We work at the grassroots level throughout the Muslim World to counter violent extremism before it takes hold, to promote tolerance and understanding, and to foster better relations with the United States.
By Robert Handerhan
I leave my apartment early on Tuesday mornings to travel to IRODA, one of the leading centers for children with autism in Central Asia today. My morning commute brings me outside of Dushanbe’s center, and I enjoy watching people rush to work along the city’s bustling highways. After weaving through Dushanbe’s infamous traffic patterns, I arrive at Public School No. 72 to see children playing on the blacktop despite the morning heat.This summer marks IRODA’s first year in their new space at this elementary school; although their previous location was homey and accommodating, IRODA’s new location within the school is another major step towards achieving their goal of inclusion and mainstreaming within the public school system.
Founded by a group of parents in 2008, IRODA has grown substantially over the past eight years and continues to provide invaluable resources and support to children with autism and their families. Their training sessions have changed the ways in which parents, doctors, educators, and other professionals interact with children with ASD, and their services have provided life-changing alternatives to the once-common practice of placing children with autism in government asylums. The organization also engages in advocacy initiatives, seeking official recognition for autism as a neurodevelopmental disorder rather than as a disease that can be cured with heavy medication and social isolation. IRODA remains a community of loving, committed parents at its core.
A large portion of my time at IRODA is spent behind my computer as I work on updating the organization’s website with additional photos and articles that provide illustrative examples of their incredible work. Last summer, two AUA interns created this site, and it has been an essential vehicle for increasing IRODA’s visibility and outreach on a global scale. Although the organization did not previously have an English-language website, IRODA’s site now receives multiple hits from the around the world each day.
On my first day at IRODA, the staff members greeted me warmly and offered me coffee, tea, and sweets, in waves, throughout the day. Lola Nasriddinova, IRODA’s loving matriarch, gave me hundreds of photos from the past eight years. Looking through these photos brought me to tears – they are a testament to the strength of this organization and to the commitment and compassion of the families it serves. I saw pictures of children playing in the park and laughing on a swing set, as well as images of families marching the streets of Dushanbe to advocate for equal rights for their children.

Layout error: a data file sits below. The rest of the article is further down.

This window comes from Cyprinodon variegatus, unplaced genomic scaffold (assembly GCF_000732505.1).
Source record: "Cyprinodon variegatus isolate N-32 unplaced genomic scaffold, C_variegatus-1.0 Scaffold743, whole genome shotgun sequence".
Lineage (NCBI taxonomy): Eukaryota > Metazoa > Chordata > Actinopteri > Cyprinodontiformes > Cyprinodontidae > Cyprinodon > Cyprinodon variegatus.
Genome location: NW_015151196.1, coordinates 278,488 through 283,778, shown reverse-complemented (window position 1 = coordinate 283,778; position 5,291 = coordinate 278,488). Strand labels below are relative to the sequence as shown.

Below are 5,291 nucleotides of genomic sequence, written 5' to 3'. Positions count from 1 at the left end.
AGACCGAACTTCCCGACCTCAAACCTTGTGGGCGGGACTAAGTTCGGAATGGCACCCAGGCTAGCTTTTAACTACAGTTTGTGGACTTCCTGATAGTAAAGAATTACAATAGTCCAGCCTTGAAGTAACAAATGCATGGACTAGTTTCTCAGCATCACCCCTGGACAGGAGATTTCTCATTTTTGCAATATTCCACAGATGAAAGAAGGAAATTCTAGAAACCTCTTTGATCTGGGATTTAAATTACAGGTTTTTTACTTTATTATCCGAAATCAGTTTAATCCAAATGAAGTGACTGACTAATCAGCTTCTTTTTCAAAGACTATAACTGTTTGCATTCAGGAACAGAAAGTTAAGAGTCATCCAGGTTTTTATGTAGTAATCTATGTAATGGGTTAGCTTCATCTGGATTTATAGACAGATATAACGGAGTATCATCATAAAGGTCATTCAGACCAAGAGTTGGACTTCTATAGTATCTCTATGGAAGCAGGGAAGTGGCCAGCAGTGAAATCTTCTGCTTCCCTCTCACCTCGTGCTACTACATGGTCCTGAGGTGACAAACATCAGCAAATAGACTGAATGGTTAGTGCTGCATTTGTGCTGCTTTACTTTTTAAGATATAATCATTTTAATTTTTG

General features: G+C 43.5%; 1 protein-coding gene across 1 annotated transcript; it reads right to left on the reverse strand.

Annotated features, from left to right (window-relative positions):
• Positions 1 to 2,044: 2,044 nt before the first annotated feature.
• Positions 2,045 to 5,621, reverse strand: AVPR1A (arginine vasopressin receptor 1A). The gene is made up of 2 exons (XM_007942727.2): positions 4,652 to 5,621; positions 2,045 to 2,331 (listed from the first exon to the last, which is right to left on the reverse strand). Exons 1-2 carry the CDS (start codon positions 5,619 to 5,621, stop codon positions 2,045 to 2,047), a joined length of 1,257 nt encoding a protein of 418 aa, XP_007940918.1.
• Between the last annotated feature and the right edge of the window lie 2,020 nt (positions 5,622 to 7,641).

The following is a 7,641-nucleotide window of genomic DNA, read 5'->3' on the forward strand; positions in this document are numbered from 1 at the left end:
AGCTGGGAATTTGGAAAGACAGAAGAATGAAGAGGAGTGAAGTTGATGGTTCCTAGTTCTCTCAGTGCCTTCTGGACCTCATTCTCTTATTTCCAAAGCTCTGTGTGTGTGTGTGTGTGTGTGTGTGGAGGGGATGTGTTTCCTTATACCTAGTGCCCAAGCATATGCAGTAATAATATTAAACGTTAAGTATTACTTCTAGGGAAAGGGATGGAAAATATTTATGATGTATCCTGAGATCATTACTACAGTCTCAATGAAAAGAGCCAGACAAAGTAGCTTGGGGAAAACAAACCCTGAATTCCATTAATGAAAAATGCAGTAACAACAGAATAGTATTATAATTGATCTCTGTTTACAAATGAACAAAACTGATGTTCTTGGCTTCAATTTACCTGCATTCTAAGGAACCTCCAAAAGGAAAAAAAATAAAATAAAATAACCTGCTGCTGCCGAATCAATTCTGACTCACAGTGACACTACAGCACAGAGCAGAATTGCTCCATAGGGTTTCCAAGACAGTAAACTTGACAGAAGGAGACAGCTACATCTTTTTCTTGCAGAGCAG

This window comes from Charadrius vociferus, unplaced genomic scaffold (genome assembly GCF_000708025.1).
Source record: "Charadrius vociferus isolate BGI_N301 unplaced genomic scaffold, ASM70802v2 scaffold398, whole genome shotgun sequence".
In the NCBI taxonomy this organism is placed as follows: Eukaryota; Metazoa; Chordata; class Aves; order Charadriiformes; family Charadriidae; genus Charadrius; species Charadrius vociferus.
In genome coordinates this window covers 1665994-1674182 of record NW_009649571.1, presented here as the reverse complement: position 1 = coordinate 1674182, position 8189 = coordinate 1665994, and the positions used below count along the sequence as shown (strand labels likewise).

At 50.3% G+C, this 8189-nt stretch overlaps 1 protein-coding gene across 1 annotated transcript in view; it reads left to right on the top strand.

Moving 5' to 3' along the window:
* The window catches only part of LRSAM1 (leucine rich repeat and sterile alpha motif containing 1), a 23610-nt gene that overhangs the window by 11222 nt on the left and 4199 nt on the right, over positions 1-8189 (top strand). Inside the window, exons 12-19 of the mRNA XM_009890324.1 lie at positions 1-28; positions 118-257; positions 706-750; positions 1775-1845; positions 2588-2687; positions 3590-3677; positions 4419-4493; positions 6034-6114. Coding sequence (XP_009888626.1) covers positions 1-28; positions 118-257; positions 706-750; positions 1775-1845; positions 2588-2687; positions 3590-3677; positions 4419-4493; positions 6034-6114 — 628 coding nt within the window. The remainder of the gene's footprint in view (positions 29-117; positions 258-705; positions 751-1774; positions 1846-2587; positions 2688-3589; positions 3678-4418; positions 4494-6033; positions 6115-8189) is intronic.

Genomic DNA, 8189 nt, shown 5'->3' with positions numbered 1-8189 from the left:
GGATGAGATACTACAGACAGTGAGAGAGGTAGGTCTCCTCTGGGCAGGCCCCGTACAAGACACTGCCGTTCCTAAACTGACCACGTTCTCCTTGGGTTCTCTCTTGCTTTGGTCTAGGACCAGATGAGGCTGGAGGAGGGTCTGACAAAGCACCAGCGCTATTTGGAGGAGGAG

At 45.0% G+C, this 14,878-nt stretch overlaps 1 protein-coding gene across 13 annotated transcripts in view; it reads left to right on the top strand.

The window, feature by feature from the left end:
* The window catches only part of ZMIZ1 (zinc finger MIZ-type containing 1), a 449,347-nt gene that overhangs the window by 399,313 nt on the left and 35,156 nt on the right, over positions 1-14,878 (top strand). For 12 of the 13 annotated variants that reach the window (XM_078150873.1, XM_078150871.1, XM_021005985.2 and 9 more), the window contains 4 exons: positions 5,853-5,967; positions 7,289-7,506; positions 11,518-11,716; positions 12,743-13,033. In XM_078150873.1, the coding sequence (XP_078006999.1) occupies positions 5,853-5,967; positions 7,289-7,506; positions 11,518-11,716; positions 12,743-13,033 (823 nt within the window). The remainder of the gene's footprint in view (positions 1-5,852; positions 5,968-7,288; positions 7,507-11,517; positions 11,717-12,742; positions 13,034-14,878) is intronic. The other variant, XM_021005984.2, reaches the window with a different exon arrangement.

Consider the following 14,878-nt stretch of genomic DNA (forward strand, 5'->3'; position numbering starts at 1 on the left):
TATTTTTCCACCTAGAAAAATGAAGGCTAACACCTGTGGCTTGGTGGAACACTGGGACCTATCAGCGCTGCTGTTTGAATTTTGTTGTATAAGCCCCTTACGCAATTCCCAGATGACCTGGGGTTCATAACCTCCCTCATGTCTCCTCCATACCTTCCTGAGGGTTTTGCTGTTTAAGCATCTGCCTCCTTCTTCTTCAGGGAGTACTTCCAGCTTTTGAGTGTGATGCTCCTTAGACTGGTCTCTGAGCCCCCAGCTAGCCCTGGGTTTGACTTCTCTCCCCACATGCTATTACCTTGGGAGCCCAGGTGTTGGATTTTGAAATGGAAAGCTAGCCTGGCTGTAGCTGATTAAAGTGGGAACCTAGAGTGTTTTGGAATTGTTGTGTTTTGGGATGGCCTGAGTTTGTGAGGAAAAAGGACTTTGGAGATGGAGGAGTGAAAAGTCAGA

That Tuesday afternoon, the photographs come to life for me.
I entered IRODA’s adaptive classroom and was immediately approached by a bright-eyed boy named Mohammad. Smiling, Mohammad took my hand and led me to a table in the corner of the room; he motioned toward a stack of puzzles, and I pulled the top one toward us. The object of the game was to match a set of wooden vehicles with their respective places on the board. Mohammad shook the puzzle so that all of the pieces clattered to the table and thus the game began.
He pointed toward certain pieces and, thinking that I was following his lead, I handed them to him. I whispered things like “een — eenja,” trying to use my Persian to say simple phrases like “this piece – here.” But he didn’t seem pleased. Grabbing my hand once more, I realized that he wanted us to complete the puzzle together in the most literal way possible; Mohammad guided my hand across the board as we tried fitting each piece into each possible hole. When we found the space that fit the piece, I chanted, “Afareen, Mohammad, afareen!”to congratulate him. With my hand firmly in his, Mohammad completed the puzzle and we moved onto the next one; seven puzzles later, we had completed the entire pile.
Keeping hold of my hand, he led me across the classroom and pointed at a stack of notebooks. We sat down with a small book intended to teach children how to write the Cyrillic alphabet in cursive script. Mohammad continued to guide my hand across the pages as we traced the letters and phrases. I continued cooing, “Afareen! Mohammad pesar-e khubast,” telling him “Mohammad is a good boy” with the completion of every few words. And by working with Mohammad, I began to learn the Cyrillic alphabet as well. Mohammad and I were learning the letters together as we traced their shapes along the lines.
Mohammad’s focus was incredible, and as we worked our way through the book page by page, he motioned for me to take his hand in mine. After guiding my hands across countless puzzles and pages, Mohammed wanted me to lead his hand over the words, tracing the curves and loops of each letter.
We practiced writing for over two hours, but soon it was time for me to leave for my Persian lesson. Mohammad began pulling at my arm for me to stay, but he quickly shifted his attention back to the book in front of him. I left the school that day knowing that I had made an incredible connection with someone very special, and I am already looking forward to my return next Tuesday.